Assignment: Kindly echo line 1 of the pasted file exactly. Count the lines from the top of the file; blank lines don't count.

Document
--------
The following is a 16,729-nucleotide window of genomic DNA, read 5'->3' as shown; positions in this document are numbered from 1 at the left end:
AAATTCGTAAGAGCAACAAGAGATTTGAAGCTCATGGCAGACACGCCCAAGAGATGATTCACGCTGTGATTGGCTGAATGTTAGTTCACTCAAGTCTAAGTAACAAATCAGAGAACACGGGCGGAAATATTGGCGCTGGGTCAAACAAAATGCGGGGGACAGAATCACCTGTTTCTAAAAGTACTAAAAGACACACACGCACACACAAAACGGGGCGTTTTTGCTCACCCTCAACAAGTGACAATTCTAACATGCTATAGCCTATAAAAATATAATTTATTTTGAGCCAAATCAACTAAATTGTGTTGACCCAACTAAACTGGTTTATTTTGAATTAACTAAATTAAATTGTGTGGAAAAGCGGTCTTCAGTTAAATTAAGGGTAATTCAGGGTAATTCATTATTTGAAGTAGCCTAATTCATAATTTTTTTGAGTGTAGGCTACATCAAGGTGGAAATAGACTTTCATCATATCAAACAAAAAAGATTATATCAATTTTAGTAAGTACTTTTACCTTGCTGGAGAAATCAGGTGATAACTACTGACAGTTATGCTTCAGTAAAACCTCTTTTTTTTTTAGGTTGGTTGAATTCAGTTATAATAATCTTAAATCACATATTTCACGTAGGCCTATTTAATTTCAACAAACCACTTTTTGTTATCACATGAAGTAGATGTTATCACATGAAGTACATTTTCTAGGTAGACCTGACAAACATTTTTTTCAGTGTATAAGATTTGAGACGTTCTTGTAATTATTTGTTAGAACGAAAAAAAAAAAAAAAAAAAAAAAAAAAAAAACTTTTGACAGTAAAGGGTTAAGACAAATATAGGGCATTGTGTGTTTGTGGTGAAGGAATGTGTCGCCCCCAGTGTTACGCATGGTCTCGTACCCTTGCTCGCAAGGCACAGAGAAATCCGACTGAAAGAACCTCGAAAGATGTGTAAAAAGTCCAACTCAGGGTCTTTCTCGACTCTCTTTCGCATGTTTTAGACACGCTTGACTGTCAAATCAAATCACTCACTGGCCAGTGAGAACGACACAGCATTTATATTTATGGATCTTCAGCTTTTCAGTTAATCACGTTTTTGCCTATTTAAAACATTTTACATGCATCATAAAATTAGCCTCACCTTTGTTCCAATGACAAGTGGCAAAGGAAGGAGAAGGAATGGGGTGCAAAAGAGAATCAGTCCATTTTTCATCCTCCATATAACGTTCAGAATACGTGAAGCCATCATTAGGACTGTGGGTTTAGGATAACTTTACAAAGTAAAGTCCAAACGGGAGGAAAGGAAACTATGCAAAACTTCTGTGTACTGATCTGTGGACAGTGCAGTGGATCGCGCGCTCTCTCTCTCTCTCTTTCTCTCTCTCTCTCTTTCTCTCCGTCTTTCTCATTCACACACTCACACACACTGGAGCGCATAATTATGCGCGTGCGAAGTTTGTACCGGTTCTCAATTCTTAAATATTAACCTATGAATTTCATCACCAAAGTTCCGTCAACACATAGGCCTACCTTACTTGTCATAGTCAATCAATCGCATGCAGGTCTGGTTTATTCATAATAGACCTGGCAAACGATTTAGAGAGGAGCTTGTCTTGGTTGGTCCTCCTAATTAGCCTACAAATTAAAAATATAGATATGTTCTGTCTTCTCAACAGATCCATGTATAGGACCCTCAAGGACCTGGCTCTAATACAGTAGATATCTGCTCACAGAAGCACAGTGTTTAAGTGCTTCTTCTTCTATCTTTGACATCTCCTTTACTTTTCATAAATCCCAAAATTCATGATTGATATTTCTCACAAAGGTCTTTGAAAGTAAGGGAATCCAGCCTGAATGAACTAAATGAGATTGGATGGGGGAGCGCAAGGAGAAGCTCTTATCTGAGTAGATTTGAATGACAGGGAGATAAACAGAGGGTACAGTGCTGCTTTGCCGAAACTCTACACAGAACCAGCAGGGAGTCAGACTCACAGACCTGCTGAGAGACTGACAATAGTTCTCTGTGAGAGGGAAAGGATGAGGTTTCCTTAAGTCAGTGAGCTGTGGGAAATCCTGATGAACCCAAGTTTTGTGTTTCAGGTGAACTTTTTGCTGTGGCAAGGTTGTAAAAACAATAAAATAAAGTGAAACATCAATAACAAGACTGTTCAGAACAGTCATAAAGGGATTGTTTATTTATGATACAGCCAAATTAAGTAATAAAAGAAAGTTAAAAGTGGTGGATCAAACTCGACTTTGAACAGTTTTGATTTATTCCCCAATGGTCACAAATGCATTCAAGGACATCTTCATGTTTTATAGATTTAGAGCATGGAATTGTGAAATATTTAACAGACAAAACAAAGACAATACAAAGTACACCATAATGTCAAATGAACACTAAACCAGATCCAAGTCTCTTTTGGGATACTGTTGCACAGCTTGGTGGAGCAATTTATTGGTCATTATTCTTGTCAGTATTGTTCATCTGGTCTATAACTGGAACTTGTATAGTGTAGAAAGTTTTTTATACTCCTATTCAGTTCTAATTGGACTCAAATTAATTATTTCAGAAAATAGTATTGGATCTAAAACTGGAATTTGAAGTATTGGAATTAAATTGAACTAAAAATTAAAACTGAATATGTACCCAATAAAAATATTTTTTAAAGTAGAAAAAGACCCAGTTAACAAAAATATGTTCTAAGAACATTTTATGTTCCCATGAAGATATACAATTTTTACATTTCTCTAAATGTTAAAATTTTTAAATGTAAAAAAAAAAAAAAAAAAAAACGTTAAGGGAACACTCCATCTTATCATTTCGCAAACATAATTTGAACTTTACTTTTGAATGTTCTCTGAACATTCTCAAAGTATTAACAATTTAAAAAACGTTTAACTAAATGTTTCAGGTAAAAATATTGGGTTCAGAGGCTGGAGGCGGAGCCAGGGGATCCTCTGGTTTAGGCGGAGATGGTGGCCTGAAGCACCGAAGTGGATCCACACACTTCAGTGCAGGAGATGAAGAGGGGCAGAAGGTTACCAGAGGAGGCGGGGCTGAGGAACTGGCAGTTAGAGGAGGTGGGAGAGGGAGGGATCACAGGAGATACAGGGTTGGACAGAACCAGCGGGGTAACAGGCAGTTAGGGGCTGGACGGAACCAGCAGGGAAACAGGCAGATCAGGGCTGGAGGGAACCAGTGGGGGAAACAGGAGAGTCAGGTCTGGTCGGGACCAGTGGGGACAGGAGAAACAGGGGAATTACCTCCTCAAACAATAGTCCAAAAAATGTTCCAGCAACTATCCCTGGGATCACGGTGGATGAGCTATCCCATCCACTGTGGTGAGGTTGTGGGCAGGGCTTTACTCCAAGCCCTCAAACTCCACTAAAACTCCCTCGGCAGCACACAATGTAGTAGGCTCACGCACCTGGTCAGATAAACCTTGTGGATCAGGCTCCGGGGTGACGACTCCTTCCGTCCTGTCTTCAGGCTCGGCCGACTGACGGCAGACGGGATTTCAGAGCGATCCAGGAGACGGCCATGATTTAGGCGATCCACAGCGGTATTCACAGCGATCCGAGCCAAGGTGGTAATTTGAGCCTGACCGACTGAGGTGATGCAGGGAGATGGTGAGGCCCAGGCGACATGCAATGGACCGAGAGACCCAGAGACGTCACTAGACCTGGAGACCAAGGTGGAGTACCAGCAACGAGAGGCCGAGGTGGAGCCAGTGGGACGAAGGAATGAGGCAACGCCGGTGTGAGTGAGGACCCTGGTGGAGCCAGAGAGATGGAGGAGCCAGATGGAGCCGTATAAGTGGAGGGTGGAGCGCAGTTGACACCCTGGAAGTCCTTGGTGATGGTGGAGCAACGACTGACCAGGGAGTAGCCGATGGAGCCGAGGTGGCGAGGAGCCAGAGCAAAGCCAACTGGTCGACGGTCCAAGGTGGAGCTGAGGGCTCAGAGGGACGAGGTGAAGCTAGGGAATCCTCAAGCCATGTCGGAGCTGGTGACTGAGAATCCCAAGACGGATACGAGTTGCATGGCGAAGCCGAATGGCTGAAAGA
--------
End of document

The following is a 16,729-nucleotide window of genomic DNA, read 5'->3' as shown; positions in this document are numbered from 1 at the left end: